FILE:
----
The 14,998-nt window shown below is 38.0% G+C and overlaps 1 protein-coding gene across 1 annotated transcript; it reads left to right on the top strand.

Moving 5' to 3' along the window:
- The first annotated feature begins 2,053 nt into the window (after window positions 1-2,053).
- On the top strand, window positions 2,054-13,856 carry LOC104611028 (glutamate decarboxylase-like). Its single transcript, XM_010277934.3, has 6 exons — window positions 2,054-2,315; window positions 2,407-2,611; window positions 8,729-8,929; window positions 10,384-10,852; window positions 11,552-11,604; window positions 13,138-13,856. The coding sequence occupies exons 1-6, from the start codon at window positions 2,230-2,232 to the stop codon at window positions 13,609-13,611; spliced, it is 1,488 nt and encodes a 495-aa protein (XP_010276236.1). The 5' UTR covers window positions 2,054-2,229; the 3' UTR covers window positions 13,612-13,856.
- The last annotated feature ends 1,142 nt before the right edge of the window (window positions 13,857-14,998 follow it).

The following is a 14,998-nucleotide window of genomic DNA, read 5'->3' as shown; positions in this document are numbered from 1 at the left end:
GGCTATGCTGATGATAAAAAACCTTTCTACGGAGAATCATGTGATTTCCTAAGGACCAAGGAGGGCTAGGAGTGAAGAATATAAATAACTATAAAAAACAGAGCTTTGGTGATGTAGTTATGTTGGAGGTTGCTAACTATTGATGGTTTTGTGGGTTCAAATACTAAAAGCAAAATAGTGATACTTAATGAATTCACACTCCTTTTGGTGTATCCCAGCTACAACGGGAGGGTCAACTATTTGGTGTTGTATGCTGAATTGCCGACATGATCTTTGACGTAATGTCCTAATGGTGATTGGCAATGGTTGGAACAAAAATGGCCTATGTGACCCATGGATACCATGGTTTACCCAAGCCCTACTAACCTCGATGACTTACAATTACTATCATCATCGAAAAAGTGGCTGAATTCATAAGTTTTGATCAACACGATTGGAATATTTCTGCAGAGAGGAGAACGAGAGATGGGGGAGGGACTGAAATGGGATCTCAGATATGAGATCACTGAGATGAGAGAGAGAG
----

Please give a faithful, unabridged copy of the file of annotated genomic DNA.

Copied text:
The 14,998-nt window shown below is 38.0% G+C and overlaps 1 protein-coding gene across 1 annotated transcript; it reads left to right on the top strand.

Moving 5' to 3' along the window:
- The first annotated feature begins 2,053 nt into the window (after window positions 1-2,053).
- On the top strand, window positions 2,054-13,856 carry LOC104611028 (glutamate decarboxylase-like). Its single transcript, XM_010277934.3, has 6 exons — window positions 2,054-2,315; window positions 2,407-2,611; window positions 8,729-8,929; window positions 10,384-10,852; window positions 11,552-11,604; window positions 13,138-13,856. The coding sequence occupies exons 1-6, from the start codon at window positions 2,230-2,232 to the stop codon at window positions 13,609-13,611; spliced, it is 1,488 nt and encodes a 495-aa protein (XP_010276236.1). The 5' UTR covers window positions 2,054-2,229; the 3' UTR covers window positions 13,612-13,856.
- The last annotated feature ends 1,142 nt before the right edge of the window (window positions 13,857-14,998 follow it).

The following is a 14,998-nucleotide window of genomic DNA, read 5'->3' as shown; positions in this document are numbered from 1 at the left end:
GGCTATGCTGATGATAAAAAACCTTTCTACGGAGAATCATGTGATTTCCTAAGGACCAAGGAGGGCTAGGAGTGAAGAATATAAATAACTATAAAAAACAGAGCTTTGGTGATGTAGTTATGTTGGAGGTTGCTAACTATTGATGGTTTTGTGGGTTCAAATACTAAAAGCAAAATAGTGATACTTAATGAATTCACACTCCTTTTGGTGTATCCCAGCTACAACGGGAGGGTCAACTATTTGGTGTTGTATGCTGAATTGCCGACATGATCTTTGACGTAATGTCCTAATGGTGATTGGCAATGGTTGGAACAAAAATGGCCTATGTGACCCATGGATACCATGGTTTACCCAAGCCCTACTAACCTCGATGACTTACAATTACTATCATCATCGAAAAAGTGGCTGAATTCATAAGTTTTGATCAACACGATTGGAATATTTCTGCAGAGAGGAGAACGAGAGATGGGGGAGGGACTGAAATGGGATCTCAGATATGAGATCACTGAGATGAGAGAGAGAG